At some level, the entire report serves as a denial of claims made by a former papal ambassador to the United States, Archbishop Carlo Maria Viganò, who said in 2018 that Pope Francis rehabilitated the retired cardinal. Archbishop Viganò said that Francis lifted sanctions from Mr. McCarrick despite being made aware of the seriousness of the allegations. The report says, however, that Pope Francis was not made aware of documents detailing the allegations involving adults against Mr. McCarrick, and that no formal sanctions were ever imposed by Benedict XVI, only “indications” to Mr. McCarrick to reduce his public profile. In 2017, Mr. McCarrick was accused of sexually abusing minors and, following an investigation, Pope Francis removed him from the College of Cardinals. He was later laicized. Mr. McCarrick now lives in a residence for priests as a layman. His lawyer, Barry Coburn, declined comment to the Associated Press.

The report offers an unusual glimpse into how the Vatican previously handled allegations of sexual abuse, its culture of secrecy and the downfall of one of the U.S. church’s most colorful figures. It examines the influence Mr. McCarrick held as the archbishop of Washington, when he was a key figure in international relations as well as a prolific fundraiser for Catholic organizations. But the report said that by 2013, Mr. McCarrick had lost much of his influence in Rome. Archbishop Viganò claimed that the appointment of key U.S. bishops by Pope Francis in 2014 and 2016 had been swayed by Mr. McCarrick. But the report said that the pope had selected bishops who did not appear in letters the cardinal sent to the Vatican.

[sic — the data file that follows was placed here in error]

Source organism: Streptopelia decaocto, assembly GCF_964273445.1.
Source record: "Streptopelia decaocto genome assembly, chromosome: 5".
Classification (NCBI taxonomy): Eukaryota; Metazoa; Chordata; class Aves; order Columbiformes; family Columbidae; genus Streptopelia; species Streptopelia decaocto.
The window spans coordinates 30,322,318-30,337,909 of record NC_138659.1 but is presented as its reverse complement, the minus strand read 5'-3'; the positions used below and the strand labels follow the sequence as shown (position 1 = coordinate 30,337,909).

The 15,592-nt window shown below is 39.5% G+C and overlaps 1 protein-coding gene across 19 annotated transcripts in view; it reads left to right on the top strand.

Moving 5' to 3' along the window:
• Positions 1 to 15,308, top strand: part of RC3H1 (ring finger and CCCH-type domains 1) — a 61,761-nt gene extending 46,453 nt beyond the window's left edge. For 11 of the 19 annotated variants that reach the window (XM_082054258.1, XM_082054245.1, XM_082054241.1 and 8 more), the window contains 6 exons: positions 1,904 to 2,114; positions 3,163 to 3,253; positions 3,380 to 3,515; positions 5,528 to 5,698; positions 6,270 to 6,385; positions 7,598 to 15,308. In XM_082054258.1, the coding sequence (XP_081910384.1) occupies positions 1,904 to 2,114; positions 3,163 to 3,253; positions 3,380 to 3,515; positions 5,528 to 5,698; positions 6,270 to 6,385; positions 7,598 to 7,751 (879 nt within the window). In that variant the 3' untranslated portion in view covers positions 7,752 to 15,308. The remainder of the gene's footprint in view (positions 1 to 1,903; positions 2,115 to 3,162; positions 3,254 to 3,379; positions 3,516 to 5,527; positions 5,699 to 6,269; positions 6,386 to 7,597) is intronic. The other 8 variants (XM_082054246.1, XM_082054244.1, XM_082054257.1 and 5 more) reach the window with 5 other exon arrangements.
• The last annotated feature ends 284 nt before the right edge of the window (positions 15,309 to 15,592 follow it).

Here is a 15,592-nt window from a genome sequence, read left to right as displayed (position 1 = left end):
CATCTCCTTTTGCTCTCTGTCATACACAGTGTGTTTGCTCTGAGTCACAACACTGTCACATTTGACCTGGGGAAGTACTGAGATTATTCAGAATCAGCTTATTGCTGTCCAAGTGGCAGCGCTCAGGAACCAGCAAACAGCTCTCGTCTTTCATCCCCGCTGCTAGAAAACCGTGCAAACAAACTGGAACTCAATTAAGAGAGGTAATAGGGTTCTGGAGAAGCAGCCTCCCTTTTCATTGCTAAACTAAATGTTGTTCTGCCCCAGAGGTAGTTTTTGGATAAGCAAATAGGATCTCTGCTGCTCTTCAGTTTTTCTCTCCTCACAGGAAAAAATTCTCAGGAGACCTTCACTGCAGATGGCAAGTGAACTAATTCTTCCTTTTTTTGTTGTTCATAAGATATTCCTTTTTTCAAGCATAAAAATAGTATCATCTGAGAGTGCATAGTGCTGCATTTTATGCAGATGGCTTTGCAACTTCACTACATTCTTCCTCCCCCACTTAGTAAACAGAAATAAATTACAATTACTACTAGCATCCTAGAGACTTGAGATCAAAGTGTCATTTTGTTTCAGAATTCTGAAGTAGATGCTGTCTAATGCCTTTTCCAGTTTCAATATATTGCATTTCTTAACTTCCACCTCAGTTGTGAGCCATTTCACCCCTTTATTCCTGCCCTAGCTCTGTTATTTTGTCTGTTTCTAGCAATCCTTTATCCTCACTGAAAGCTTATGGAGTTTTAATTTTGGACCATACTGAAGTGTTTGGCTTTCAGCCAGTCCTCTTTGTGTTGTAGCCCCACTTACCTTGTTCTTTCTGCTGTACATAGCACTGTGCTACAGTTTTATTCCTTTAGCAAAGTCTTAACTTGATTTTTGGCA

Several of Archbishop Viganò’s central assertions were confirmed, but others were disproved. The report rejected his claims involving Francis outright: “No records support Viganò’s account and evidence as to what he said is sharply disputed.”

The summary also cites a previously unreported case in which Archbishop Viganò in 2012 allegedly failed to act on Vatican instructions to investigate new claims against Mr. McCarrick by a Brazilian-born New Jersey priest.

More than 90 people were interviewed during the course of the investigation, including Mr. McCarrick, plus Pope Francis and Pope Benedict XVI. The report indicates that Pope Francis was questioned not only about the accusations made by Archbishop Viganò, but also more generally about Mr. McCarrick’s influence in the church.

“Pope Francis recalled in an interview that he had first heard of Archbishop McCarrick from McCarrick’s involvement in South American church affairs during the 1990s, when he [then-Archbishop
Bergoglio] was invited to attend a large dinner of ecclesiastics organized by McCarrick. Bergoglio, who tended to shy away from gatherings of this nature, declined the invitation and did not meet him until sometime later,” the report said.